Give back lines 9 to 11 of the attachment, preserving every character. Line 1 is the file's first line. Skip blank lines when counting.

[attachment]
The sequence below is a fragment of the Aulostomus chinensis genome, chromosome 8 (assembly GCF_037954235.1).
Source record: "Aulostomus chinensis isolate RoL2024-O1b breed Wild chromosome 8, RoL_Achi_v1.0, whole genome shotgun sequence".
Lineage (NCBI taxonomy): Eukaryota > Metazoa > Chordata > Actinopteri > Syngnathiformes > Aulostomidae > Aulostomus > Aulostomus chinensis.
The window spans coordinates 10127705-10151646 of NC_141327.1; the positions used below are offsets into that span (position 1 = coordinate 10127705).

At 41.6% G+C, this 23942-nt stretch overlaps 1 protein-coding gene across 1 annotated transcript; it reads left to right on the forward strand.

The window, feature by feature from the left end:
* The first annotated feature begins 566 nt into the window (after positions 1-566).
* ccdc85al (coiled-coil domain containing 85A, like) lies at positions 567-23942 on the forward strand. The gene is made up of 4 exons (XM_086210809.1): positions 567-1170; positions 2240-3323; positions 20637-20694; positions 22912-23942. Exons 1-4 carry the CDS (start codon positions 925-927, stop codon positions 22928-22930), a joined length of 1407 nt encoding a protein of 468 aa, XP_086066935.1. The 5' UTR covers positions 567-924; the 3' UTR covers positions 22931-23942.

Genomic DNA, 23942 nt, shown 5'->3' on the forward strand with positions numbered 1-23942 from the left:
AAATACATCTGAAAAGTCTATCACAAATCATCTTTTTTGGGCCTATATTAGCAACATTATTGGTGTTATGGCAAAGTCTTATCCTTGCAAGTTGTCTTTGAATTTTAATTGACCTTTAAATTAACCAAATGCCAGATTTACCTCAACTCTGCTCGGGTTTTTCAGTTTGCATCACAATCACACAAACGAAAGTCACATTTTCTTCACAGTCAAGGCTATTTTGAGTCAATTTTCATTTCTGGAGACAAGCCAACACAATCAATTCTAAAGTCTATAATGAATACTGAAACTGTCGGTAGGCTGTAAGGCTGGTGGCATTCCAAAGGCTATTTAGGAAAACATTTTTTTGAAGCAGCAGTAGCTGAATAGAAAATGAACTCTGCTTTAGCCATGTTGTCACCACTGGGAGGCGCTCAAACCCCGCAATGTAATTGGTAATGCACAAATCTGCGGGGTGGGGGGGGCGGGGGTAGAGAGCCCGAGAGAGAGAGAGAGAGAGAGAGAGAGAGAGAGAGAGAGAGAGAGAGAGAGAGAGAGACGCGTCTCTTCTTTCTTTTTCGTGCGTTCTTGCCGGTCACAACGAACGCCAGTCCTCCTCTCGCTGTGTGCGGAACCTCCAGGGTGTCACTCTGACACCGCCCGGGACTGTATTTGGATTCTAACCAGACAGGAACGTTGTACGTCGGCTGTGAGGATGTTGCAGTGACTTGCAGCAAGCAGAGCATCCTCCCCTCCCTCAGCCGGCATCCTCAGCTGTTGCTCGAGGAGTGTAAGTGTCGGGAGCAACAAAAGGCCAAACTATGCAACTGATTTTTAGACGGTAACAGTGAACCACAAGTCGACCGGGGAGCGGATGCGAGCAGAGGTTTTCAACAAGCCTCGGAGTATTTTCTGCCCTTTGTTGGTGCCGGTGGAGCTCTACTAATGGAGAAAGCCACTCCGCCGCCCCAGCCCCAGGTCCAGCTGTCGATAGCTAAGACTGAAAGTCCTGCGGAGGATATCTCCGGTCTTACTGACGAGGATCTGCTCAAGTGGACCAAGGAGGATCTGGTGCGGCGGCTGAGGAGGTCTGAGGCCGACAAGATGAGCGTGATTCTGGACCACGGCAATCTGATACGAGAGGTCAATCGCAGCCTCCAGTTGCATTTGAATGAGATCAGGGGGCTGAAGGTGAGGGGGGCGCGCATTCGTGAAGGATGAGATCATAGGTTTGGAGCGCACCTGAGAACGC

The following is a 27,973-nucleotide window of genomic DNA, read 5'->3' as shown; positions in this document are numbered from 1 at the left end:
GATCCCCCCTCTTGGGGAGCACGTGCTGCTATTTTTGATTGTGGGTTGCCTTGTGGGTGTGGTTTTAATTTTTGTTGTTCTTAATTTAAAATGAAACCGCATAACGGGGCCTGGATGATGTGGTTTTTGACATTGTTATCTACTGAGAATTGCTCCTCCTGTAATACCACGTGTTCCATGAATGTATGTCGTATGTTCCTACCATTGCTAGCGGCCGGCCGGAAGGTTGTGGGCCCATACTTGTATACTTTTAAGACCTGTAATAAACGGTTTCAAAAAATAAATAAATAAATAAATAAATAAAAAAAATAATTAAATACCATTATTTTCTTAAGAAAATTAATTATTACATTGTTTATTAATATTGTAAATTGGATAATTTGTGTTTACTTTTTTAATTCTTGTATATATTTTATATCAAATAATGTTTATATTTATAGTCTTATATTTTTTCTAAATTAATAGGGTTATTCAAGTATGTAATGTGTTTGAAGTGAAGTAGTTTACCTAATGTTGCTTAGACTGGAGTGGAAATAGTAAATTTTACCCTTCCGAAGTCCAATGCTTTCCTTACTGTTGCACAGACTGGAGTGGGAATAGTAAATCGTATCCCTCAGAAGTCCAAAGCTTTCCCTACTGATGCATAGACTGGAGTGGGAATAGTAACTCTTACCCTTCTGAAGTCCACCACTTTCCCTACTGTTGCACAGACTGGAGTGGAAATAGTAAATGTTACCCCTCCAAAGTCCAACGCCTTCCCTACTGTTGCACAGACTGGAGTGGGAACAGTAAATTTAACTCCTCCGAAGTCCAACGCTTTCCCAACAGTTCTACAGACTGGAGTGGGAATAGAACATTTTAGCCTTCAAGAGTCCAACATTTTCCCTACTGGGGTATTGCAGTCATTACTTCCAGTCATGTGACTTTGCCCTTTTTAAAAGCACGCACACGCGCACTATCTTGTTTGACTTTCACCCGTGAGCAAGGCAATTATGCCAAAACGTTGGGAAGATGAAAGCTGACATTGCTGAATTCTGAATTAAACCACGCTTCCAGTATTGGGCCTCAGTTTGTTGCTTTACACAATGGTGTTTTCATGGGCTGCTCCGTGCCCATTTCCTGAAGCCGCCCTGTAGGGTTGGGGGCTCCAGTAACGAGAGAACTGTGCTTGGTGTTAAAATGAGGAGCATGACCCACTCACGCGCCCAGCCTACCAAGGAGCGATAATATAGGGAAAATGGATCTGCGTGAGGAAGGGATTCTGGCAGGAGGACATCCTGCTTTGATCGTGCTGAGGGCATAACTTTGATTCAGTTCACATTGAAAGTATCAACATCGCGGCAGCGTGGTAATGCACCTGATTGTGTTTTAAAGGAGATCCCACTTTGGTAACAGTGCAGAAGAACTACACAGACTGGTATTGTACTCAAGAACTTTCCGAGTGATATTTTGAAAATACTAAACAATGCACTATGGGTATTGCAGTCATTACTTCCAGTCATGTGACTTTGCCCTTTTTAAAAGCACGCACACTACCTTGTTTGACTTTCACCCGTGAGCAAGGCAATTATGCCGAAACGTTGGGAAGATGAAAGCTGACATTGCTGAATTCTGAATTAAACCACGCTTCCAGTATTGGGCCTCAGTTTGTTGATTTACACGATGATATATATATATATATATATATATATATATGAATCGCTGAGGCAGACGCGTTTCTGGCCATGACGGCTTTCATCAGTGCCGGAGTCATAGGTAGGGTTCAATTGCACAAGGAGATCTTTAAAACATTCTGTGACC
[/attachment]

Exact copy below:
Genomic DNA, 23942 nt, shown 5'->3' on the forward strand with positions numbered 1-23942 from the left:
AAATACATCTGAAAAGTCTATCACAAATCATCTTTTTTGGGCCTATATTAGCAACATTATTGGTGTTATGGCAAAGTCTTATCCTTGCAAGTTGTCTTTGAATTTTAATTGACCTTTAAATTAACCAAATGCCAGATTTACCTCAACTCTGCTCGGGTTTTTCAGTTTGCATCACAATCACACAAACGAAAGTCACATTTTCTTCACAGTCAAGGCTATTTTGAGTCAATTTTCATTTCTGGAGACAAGCCAACACAATCAATTCTAAAGTCTATAATGAATACTGAAACTGTCGGTAGGCTGTAAGGCTGGTGGCATTCCAAAGGCTATTTAGGAAAACATTTTTTTGAAGCAGCAGTAGCTGAATAGAAAATGAACTCTGCTTTAGCCATGTTGTCACCACTGGGAGGCGCTCAAACCCCGCAATGTAATTGGTAATGCACAAATCTGCGGGGTGGGGGGGGCGGGGGTAGAGAGCCCGAGAGAGAGAGAGAGAGAGAGAGAGAGAGAGAGAGAGAGAGAGAGAGAGAGAGAGAGACGCGTCTCTTCTTTCTTTTTCGTGCGTTCTTGCCGGTCACAACGAACGCCAGTCCTCCTCTCGCTGTGTGCGGAACCTCCAGGGTGTCACTCTGACACCGCCCGGGACTGTATTTGGATTCTAACCAGACAGGAACGTTGTACGTCGGCTGTGAGGATGTTGCAGTGACTTGCAGCAAGCAGAGCATCCTCCCCTCCCTCAGCCGGCATCCTCAGCTGTTGCTCGAGGAGTGTAAGTGTCGGGAGCAACAAAAGGCCAAACTATGCAACTGATTTTTAGACGGTAACAGTGAACCACAAGTCGACCGGGGAGCGGATGCGAGCAGAGGTTTTCAACAAGCCTCGGAGTATTTTCTGCCCTTTGTTGGTGCCGGTGGAGCTCTACTAATGGAGAAAGCCACTCCGCCGCCCCAGCCCCAGGTCCAGCTGTCGATAGCTAAGACTGAAAGTCCTGCGGAGGATATCTCCGGTCTTACTGACGAGGATCTGCTCAAGTGGACCAAGGAGGATCTGGTGCGGCGGCTGAGGAGGTCTGAGGCCGACAAGATGAGCGTGATTCTGGACCACGGCAATCTGATACGAGAGGTCAATCGCAGCCTCCAGTTGCATTTGAATGAGATCAGGGGGCTGAAGGTGAGGGGGGCGCGCATTCGTGAAGGATGAGATCATAGGTTTGGAGCGCACCTGAGAACGC

The following is a 27,973-nucleotide window of genomic DNA, read 5'->3' as shown; positions in this document are numbered from 1 at the left end: